by Tracy March
Award-winning author Cheryl Norman’s latest romantic suspense novel, Rebuild My World, teems with preconceived notions, rivalry and, of course, romance. Reviewer Harriet Klausner calls Norman’s writing “Mindful of Linda Howard…”
In Rebuild My World, the last assignment chief deputy Adam Gillespie wants is to babysit the spoiled celebrity Taylor Drake. He hates the Drake family, and with good reason. But Taylor suffers both physically and emotionally from the brutal attack that left her roommate dead, and Adam’s protective instincts kick in. Unfortunately, her paranoia is justified; someone wants her dead.
Rebuild My World is the third book in your Mustang Sally series after Restore My Heart and Reclaim My Life. You introduced the fictional Drake Springs, Florida, in Reclaim My Life. What was your inspiration for this community and how did you go about creating Drake Springs?
In Reclaim My Life, the hero from Restore My Heart’s sister goes into hiding in Drake Springs, Florida. I liked my fictional world so much I decided to set another story there, hence Rebuild My World. Drake Springs is very similar to the real town of White Springs, which is near where I live. White Springs is a charming town located along the Suwannee River.
For readers who may not be familiar with the powerful Drake family, please tell us a little bit about them.
The Drakes’ ancestors founded the town, and the recently deceased grandmother, Charlotte Drake, founded a small but prestigious college of arts there, and her son Harold served as both county commissioner and the owner of several businesses in town. Her daughter-in-law, Connie Wilson Drake, was killed in a car crash 30 years ago.
Wilson (Wil) Drake, Charlotte’s oldest grandchild, is the newly elected sheriff in Reclaim My Life. His brother Samuel is dean of the college, and his sister Taylor is an award-winning photographer. Rebuild My World is her story. She returns to her home in Drake Springs to recover from a horrific attack that’s left her with both physical and emotional wounds.
These days, we are deluged with news of pop culture. In Rebuild My World, your character, Taylor Drake, is a spoiled heiress turned celebrity. How did you develop her beyond a spoiled celebrity cliché?
Is she a spoiled celebrity, or is that just Adam’s expectation? Adam is extremely prejudiced against all Drakes. Taylor, only a baby when her mother died, was raised by a fiercely strict grandmother. Although told her family is rich, she knows better after living around Hollywood and the ridiculously rich and famous. She’s not impressed by wealth or prestige.
Note of interest: Taylor’s crime is based on the brutal murder of a high school classmate of mine that remains unsolved. I dedicated Rebuild My World to her memory.
Chief deputy Adam Gillespie hates the Drake family even though he works for Sheriff Wilson Drake. How does Adam cope with this on the job? How do his coping mechanisms come into play when he is assigned to protect Taylor Drake and then begins falling for her?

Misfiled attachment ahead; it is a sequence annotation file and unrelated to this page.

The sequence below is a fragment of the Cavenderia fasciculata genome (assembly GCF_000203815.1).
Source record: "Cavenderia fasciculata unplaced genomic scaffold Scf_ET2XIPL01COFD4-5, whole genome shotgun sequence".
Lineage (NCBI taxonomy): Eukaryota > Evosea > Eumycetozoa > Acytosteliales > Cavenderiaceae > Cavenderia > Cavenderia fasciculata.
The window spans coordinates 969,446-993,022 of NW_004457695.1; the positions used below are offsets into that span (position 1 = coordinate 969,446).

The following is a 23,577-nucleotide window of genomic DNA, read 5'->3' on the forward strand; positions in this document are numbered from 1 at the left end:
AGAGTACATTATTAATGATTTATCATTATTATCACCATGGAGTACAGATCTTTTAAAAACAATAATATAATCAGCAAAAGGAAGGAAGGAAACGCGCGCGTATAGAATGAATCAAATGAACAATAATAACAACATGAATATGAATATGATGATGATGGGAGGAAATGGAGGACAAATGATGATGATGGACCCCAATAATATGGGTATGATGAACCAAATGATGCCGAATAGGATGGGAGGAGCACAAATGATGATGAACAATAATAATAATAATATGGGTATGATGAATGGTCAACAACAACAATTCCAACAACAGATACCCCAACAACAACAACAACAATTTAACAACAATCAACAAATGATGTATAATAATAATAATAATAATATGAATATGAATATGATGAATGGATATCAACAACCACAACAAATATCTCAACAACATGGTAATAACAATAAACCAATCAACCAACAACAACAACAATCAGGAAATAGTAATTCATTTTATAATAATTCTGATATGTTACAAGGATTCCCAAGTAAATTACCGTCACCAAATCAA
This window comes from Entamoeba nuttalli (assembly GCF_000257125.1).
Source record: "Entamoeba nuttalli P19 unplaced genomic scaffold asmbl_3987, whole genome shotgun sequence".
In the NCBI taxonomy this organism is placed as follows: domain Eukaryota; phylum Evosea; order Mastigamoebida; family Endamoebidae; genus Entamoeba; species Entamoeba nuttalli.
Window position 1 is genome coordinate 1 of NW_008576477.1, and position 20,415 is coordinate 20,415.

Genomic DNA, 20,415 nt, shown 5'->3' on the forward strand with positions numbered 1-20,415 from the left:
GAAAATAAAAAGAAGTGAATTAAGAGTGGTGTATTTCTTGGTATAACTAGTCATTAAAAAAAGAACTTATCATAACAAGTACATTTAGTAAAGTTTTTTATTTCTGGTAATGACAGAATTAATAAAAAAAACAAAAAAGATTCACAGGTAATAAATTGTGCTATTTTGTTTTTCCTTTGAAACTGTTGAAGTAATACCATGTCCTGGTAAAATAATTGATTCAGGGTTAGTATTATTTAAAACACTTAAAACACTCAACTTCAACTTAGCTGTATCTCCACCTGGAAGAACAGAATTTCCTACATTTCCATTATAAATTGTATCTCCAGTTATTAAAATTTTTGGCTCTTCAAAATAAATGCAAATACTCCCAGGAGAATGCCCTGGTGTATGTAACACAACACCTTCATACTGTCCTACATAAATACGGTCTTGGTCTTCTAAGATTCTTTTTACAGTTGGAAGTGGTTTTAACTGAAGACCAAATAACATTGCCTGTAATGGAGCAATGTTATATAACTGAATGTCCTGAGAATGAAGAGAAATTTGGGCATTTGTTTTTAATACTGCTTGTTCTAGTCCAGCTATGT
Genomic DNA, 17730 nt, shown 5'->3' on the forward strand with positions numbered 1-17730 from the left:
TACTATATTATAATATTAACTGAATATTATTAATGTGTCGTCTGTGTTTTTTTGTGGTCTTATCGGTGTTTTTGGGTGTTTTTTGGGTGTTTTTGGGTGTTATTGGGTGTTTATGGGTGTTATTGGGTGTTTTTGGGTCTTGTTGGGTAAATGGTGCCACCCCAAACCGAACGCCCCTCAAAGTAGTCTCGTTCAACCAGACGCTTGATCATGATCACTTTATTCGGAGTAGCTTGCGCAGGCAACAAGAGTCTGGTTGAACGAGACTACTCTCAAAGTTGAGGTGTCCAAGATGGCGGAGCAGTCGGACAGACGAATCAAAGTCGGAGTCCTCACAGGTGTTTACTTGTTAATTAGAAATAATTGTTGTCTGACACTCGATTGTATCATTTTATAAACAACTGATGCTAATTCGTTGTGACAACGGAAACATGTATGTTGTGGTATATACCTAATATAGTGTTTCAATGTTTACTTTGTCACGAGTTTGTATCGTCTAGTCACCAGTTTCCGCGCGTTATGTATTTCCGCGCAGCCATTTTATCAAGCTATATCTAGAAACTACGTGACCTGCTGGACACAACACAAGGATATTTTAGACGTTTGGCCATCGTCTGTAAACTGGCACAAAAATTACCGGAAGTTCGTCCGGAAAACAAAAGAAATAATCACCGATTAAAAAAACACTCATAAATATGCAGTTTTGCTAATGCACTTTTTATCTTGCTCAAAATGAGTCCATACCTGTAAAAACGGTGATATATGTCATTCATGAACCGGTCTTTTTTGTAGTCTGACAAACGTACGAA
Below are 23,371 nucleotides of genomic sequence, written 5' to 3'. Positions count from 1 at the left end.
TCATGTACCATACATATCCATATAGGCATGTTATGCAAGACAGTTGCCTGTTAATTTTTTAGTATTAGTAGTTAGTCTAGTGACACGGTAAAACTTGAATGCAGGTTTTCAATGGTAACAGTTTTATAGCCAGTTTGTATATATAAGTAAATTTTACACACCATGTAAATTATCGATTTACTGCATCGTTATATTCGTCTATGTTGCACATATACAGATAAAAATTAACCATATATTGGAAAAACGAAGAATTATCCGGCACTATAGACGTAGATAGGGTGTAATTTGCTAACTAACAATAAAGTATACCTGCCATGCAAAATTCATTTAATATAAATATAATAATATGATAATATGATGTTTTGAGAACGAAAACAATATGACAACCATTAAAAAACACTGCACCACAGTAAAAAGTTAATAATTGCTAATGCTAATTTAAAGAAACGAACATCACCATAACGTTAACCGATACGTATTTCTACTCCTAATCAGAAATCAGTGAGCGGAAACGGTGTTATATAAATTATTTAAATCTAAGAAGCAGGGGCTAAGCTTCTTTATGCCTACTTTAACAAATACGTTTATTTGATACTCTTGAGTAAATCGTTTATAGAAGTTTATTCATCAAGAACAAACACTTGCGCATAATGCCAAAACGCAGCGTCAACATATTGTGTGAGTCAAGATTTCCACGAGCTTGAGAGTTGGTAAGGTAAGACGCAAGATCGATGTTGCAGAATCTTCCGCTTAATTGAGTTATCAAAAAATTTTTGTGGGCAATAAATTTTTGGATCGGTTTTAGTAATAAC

Adam wants Wil’s job and is running against him in the election, so he’s motivated to do the best job he can, regardless of his personal feelings. He’s self-disciplined and professional.
You have written stand-alone and series novels. How does your creative process differ when writing each of these?
As a reader, I’m annoyed by series novels that require me to read all the previous titles. I strive to write my connecting stories as stand-alone books. It’s my intention to make Rebuild My World a satisfying read independent of its prequels. Although my previous publisher tagged the first two books as the Mustang Sally series, Sally (the heroine from Restore My Heart) doesn’t even make an appearance in Rebuild My World.
As for the creative process, it’s about world-building. I’ve invented these families and this community that I enjoy revisiting and getting to know better. My hope is readers feel the same and keep reading!
Congratulations! Your blog, The Grammar Cop , has been voted one of the top blogs for writers. What are the most common grammar mistakes you see now that written communication has become so casual with e-mails, texts and tweets?
Two common spelling mistakes: Homophones and misuse of apostrophes. There is a list of troublesome homophones on my blog that includes they’re – their – there and you’re – your.
I scream whenever I see the possessive pronoun of it spelled it’s. Grrr. In this age of shortcuts and abbreviations, it baffles me that people add an extra character (the apostrophe) when it isn’t needed.
Cheryl Norman earned a BA in English at Georgia State University. After a career in the telecommunications industry and modest success in nonfiction writing, she turned to fiction writing and won the 2003 EPPIE award for her contemporary romance, Last Resort. Her debut with Medallion Press, Restore My Heart, led to a mention in Publisher’s Weekly as one of ten new romance authors to watch. Visit Cheryl’s website.